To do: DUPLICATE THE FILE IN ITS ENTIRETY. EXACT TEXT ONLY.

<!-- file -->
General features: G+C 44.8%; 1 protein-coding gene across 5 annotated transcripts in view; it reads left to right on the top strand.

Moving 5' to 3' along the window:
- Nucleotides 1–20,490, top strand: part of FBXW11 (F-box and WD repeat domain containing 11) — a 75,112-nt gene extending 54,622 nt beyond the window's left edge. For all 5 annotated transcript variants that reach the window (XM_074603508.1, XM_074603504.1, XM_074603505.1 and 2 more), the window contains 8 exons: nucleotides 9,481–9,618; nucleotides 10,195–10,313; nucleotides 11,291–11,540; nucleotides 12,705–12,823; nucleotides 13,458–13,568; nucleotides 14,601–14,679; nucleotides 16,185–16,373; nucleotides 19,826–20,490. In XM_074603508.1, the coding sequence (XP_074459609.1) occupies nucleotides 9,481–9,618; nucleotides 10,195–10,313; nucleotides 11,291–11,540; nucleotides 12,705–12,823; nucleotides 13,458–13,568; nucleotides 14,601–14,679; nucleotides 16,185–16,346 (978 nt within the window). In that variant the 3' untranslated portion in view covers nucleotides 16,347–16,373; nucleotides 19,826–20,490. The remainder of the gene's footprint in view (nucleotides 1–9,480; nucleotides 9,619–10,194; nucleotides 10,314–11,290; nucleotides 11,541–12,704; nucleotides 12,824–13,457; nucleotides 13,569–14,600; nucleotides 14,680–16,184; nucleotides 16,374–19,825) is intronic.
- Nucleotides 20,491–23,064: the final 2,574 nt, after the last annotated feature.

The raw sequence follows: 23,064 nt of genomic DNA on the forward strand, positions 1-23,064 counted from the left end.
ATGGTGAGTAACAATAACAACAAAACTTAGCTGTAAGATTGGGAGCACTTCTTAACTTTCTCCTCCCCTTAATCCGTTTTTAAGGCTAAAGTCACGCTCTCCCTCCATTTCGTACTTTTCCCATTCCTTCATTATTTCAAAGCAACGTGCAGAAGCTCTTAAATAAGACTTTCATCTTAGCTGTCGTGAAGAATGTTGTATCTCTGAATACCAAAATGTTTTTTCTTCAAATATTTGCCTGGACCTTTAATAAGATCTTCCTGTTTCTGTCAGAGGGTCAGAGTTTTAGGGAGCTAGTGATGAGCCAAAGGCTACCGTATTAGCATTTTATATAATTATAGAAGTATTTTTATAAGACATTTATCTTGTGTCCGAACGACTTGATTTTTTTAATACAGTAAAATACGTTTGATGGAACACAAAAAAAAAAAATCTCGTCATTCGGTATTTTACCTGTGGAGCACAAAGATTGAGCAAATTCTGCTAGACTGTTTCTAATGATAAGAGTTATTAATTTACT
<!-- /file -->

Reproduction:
General features: G+C 44.8%; 1 protein-coding gene across 5 annotated transcripts in view; it reads left to right on the top strand.

Moving 5' to 3' along the window:
- Nucleotides 1–20,490, top strand: part of FBXW11 (F-box and WD repeat domain containing 11) — a 75,112-nt gene extending 54,622 nt beyond the window's left edge. For all 5 annotated transcript variants that reach the window (XM_074603508.1, XM_074603504.1, XM_074603505.1 and 2 more), the window contains 8 exons: nucleotides 9,481–9,618; nucleotides 10,195–10,313; nucleotides 11,291–11,540; nucleotides 12,705–12,823; nucleotides 13,458–13,568; nucleotides 14,601–14,679; nucleotides 16,185–16,373; nucleotides 19,826–20,490. In XM_074603508.1, the coding sequence (XP_074459609.1) occupies nucleotides 9,481–9,618; nucleotides 10,195–10,313; nucleotides 11,291–11,540; nucleotides 12,705–12,823; nucleotides 13,458–13,568; nucleotides 14,601–14,679; nucleotides 16,185–16,346 (978 nt within the window). In that variant the 3' untranslated portion in view covers nucleotides 16,347–16,373; nucleotides 19,826–20,490. The remainder of the gene's footprint in view (nucleotides 1–9,480; nucleotides 9,619–10,194; nucleotides 10,314–11,290; nucleotides 11,541–12,704; nucleotides 12,824–13,457; nucleotides 13,569–14,600; nucleotides 14,680–16,184; nucleotides 16,374–19,825) is intronic.
- Nucleotides 20,491–23,064: the final 2,574 nt, after the last annotated feature.

The raw sequence follows: 23,064 nt of genomic DNA on the forward strand, positions 1-23,064 counted from the left end.
ATGGTGAGTAACAATAACAACAAAACTTAGCTGTAAGATTGGGAGCACTTCTTAACTTTCTCCTCCCCTTAATCCGTTTTTAAGGCTAAAGTCACGCTCTCCCTCCATTTCGTACTTTTCCCATTCCTTCATTATTTCAAAGCAACGTGCAGAAGCTCTTAAATAAGACTTTCATCTTAGCTGTCGTGAAGAATGTTGTATCTCTGAATACCAAAATGTTTTTTCTTCAAATATTTGCCTGGACCTTTAATAAGATCTTCCTGTTTCTGTCAGAGGGTCAGAGTTTTAGGGAGCTAGTGATGAGCCAAAGGCTACCGTATTAGCATTTTATATAATTATAGAAGTATTTTTATAAGACATTTATCTTGTGTCCGAACGACTTGATTTTTTTAATACAGTAAAATACGTTTGATGGAACACAAAAAAAAAAAATCTCGTCATTCGGTATTTTACCTGTGGAGCACAAAGATTGAGCAAATTCTGCTAGACTGTTTCTAATGATAAGAGTTATTAATTTACT